The first stakeholder workshop was held on Wednesday 26th October 2016. The aim was to find out how the smart bat monitor system could work for different groups of potential end users including ecologists, site managers and even visitors to the Queen Elizabeth Olympic Park who might come across a smart bat box while exploring the park.
The workshop was very well attended by over 30 individuals including industry experts and enthusiasts. A series of group activities explored how people currently engage with understanding nature and biodiversity, the challenges they face, and how a new system could provide support. One recurring theme was how current practices struggle to provide evidence of bat activity at a sufficient granularity, and that made decision making extremely difficult – especially for site management and mitigation. Another recurring theme was the request for more impactful visualisations of bat activity displayed both spacially and temporally.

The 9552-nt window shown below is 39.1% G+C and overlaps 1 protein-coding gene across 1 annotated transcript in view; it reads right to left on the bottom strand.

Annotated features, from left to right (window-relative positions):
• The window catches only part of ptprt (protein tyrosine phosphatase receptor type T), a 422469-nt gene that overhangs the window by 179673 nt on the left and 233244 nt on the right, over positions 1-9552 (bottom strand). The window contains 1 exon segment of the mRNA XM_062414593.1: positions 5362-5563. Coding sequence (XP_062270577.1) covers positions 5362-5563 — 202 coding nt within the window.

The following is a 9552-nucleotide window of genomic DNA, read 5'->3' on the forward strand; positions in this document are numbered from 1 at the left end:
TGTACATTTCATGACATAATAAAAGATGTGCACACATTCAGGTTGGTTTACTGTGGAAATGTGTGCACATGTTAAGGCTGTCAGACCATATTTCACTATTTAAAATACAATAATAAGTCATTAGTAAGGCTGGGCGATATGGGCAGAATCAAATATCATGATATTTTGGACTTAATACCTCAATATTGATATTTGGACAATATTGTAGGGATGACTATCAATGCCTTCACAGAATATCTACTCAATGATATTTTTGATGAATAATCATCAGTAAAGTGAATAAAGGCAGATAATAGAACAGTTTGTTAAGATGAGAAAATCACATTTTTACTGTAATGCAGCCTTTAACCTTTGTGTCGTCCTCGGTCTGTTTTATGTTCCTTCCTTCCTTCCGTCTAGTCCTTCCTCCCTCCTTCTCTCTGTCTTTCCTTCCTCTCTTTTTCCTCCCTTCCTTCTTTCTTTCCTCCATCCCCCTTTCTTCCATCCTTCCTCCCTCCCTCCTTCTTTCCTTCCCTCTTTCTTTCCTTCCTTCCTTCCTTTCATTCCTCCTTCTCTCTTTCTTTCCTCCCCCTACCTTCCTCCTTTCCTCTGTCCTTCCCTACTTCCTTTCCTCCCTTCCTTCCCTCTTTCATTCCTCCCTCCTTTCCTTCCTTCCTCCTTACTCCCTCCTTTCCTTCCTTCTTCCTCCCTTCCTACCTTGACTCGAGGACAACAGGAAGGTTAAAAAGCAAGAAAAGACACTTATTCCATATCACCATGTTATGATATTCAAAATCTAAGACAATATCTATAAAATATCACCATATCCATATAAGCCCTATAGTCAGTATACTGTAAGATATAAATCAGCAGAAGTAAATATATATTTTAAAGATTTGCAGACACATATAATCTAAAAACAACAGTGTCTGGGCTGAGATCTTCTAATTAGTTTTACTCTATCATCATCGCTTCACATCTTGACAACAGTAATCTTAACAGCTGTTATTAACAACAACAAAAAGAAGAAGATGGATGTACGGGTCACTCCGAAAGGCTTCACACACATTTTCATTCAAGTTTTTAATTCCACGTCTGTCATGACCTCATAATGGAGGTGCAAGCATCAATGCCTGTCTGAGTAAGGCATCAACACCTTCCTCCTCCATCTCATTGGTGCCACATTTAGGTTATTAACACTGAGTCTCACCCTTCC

Overall the workshop generated a positive and forward-looking atmosphere, and implied that the smart bat devices being developed have much potential to benefit a variety of stakeholders. The outcomes from the workshop are now feeding into the development process and helping to shape the first working prototype of the smart bat monitor.
Many thanks to all workshop attendees for your time and very useful insights!